By Felicia Graham
SAN DIEGO, June 9 – The International Energy Agency (IEA) gave Latin America an optimistic demand forecast in its first-ever Medium-Term Market Report for the global gas issued this week.
“Latin America’s gas demand is projected to increase by 29% over 2011-17, from 139 bcm (billion cubic meters) in 2011 to 179 bcm in 2017,” IEA reported, saying that 80% of the region’s total gas consumption in 2011 came from Argentina, Brazil, Trinidad and Tobago, and Venezuela.
Brazil was the force behind much of the demand growth in 2010, and that held true throughout 2011, despite a slight decrease in growth demand, IEA said. It added that Brazil’s demand growth nearly tripled to 24 bcm in 2010 from 9 bcm in 2000.
IEA predicts that Brazil’s demand will nearly double again within the next five years, reaching 43 bcm in 2017. It said Brazil accounts for half of the additional gas demand predicted between 2011-17, while Argentina represents the region’s second largest demand growth.
Several other Latin American countries also witnessed noteworthy increases in gas demand, IEA said. “Demand in Bolivia rose by over 10%, benefiting from higher domestic production,” IEA said, while detailing a “surge” in Argentina’s gas consumption
Peru also saw steady growth in gas demand as new liquefaction plants came online in 2011, but demand for gas dropped in Colombia and Trinidad and Tobago
Overall gas consumption in members of the Organization for Economic Cooperation and Development (OECD) Americas increased to 862 bcm in 2011 from 840 bcm in 2010, IEA said.
Most of this was due to steep increases in demand from the U.S., but Latin American states such as Mexico and Chile saw larger increases, too.
Mexico and Chile, the only two Latin American OECD countries, are witnessing “rapidly growing demand,” while “Mexico is another rapidly growing LNG market. Its LNG demand has doubled over the last three years.”
Meanwhile, Chile’s gas demand is steadily increasing, rising to 6.2 bcm in 2011 from 5.3 bcm in 2010. “The main drivers behind gas demand increase are the power generation and industry sectors, contributing to half of the incremental gas consumption,” IEA said.
IEA said Latin America’s overall demand will have increased by roughly 3 bcm, reaching 139 bcm, with demand driven largely driven by Brazil.
Meanwhile, on the supply side, the Americas are set to see the world’s largest increase in production, led largely by the U.S.
In 2011 the U.S. produced 653 bcm of gas, but IEA said the figure will rise nearly 18% to reach 769 bcm in 2017, due mainly to developments in shale gas.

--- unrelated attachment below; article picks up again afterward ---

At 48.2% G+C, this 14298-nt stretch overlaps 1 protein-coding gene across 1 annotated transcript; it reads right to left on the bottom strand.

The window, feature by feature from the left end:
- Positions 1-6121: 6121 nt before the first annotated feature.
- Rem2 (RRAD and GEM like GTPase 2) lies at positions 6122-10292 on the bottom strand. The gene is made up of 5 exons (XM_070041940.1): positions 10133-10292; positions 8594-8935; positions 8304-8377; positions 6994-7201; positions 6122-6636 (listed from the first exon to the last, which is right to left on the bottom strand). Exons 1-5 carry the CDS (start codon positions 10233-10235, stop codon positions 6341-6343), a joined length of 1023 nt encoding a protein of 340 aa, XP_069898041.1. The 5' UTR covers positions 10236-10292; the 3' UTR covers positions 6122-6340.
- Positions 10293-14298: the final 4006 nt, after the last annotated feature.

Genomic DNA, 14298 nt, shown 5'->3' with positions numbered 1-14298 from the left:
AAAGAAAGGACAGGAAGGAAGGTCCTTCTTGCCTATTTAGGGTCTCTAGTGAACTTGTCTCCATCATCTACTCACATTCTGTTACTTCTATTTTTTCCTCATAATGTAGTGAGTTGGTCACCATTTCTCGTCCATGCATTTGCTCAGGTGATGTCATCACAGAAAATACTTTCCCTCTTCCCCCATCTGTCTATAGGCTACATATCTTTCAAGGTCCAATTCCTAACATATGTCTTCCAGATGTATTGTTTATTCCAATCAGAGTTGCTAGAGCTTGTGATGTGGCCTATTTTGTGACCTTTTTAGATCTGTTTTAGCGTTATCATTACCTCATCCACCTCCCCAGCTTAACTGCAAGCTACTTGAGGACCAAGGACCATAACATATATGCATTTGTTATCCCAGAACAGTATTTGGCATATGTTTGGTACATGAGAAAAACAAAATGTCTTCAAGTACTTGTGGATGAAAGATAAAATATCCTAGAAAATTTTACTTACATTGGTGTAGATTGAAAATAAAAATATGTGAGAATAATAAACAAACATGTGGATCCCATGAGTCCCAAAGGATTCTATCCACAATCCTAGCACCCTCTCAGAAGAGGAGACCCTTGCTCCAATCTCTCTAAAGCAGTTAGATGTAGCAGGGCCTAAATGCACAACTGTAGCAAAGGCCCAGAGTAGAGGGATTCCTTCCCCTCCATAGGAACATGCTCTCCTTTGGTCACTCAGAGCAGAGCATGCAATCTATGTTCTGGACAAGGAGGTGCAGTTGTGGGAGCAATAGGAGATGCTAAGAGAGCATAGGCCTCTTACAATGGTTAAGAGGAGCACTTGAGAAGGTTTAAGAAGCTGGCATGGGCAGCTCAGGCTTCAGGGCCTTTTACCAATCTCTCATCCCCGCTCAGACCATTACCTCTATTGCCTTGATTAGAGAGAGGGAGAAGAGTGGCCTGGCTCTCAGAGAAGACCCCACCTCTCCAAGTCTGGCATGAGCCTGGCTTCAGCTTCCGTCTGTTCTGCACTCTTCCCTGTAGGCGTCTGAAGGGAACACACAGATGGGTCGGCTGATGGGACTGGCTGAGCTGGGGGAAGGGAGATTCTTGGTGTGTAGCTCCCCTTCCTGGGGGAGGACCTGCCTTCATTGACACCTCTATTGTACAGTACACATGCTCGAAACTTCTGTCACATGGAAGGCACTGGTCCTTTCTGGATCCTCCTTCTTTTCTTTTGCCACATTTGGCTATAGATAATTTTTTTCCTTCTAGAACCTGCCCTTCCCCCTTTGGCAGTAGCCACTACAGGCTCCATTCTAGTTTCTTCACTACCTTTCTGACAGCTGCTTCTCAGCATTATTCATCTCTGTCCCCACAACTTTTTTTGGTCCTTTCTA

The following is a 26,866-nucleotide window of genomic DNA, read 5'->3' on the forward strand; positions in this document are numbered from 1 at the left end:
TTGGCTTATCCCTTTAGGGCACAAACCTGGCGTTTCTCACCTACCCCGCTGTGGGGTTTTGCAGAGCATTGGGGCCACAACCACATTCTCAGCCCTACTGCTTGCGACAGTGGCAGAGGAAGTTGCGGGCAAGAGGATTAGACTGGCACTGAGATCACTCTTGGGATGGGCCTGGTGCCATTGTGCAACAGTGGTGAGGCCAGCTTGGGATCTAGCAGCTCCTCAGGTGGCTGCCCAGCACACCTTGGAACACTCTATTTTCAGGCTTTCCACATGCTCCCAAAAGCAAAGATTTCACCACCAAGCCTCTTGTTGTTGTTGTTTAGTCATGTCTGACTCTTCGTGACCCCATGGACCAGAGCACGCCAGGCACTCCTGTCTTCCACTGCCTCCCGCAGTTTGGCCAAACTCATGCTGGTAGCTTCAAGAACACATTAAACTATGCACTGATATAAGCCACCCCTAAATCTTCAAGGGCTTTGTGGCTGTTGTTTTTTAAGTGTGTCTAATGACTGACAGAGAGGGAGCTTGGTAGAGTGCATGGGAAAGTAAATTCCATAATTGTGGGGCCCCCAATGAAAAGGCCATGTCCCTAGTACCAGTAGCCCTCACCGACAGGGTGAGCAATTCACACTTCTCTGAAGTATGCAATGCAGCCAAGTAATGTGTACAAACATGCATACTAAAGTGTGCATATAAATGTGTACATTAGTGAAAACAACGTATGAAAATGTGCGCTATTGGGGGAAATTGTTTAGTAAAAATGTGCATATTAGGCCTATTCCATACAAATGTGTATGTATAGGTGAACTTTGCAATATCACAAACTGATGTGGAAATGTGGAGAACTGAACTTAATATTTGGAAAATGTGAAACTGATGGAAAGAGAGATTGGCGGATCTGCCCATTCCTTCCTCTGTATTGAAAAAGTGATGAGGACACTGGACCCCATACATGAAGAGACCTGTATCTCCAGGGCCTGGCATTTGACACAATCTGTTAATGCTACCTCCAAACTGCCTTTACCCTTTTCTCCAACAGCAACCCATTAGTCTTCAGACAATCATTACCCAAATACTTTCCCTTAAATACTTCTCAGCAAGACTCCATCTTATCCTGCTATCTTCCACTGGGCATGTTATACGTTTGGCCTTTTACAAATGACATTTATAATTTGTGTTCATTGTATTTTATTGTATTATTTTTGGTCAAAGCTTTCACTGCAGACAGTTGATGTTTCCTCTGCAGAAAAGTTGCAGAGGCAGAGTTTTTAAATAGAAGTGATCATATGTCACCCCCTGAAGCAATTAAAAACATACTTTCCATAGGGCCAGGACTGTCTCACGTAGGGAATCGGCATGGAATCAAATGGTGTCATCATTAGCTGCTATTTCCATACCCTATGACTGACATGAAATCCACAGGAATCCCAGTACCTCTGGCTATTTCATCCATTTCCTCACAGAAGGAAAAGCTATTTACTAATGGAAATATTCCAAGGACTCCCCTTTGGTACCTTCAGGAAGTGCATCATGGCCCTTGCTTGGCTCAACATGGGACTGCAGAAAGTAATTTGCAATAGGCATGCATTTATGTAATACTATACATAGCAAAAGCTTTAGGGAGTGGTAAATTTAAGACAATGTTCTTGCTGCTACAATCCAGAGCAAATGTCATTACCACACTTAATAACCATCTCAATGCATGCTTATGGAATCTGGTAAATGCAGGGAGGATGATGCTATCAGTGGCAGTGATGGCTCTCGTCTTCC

In Latin America, IEA said most growth in supply will come from Brazil (62%), with “some modest production growth in Bolivia, Colombia, and Peru.”
‘MARGINAL INCREASES’ IN PRODUCTION
IEA said Latin America’s gas production witnessed “marginal increases” from 161 bcm to 164 bcm in 2011, again due largely to production boosts in Brazil, but also in Peru and Bolivia.
“Brazil is expected to be the fastest growing producer in Latin America, with gas production increasing from 16.7 bcm to 32 bcm by 2017,” it said.
Brazil alone increased by an estimated 18% in 2011, with most of the incremental production coming from offshore areas outside the Campos basin where production gained 44%. Onshore production represented only 28%.
Argentina’s gas output has continued the decline that begun in 2004, dropping 3% in 2010-11. The IEA attributes this decline to the slow move towards nationalization and a “cloudy” investment climate.
ARGENTINA ‘MOST PROMISING’
“As of April 2012, YPF, Petrobras, Tecpetrol and Argenta Argentina had also lost some license areas, because they failed to increase production,” IEA said.
“Argentina could be the most promising country given its alleged tight and shale gas resources,” IEA said, citing estimates of 19 trillion cubic meters (tcm) of shale gas. But IEA said that extensive reorganization will be required to realize Argentina’s potential.
Overall, IEA said that the outlook for Latin America’s gas production is “not particularly bright” if one excludes Brazil from the picture as countries such as Argentina, Bolivia and Venezuela have promising gas reserves, but have failed to reach their production targets.
Luckily, Latin American countries have cheap U.S. shale gas to rely on while their own production capacities develop, IEA said.
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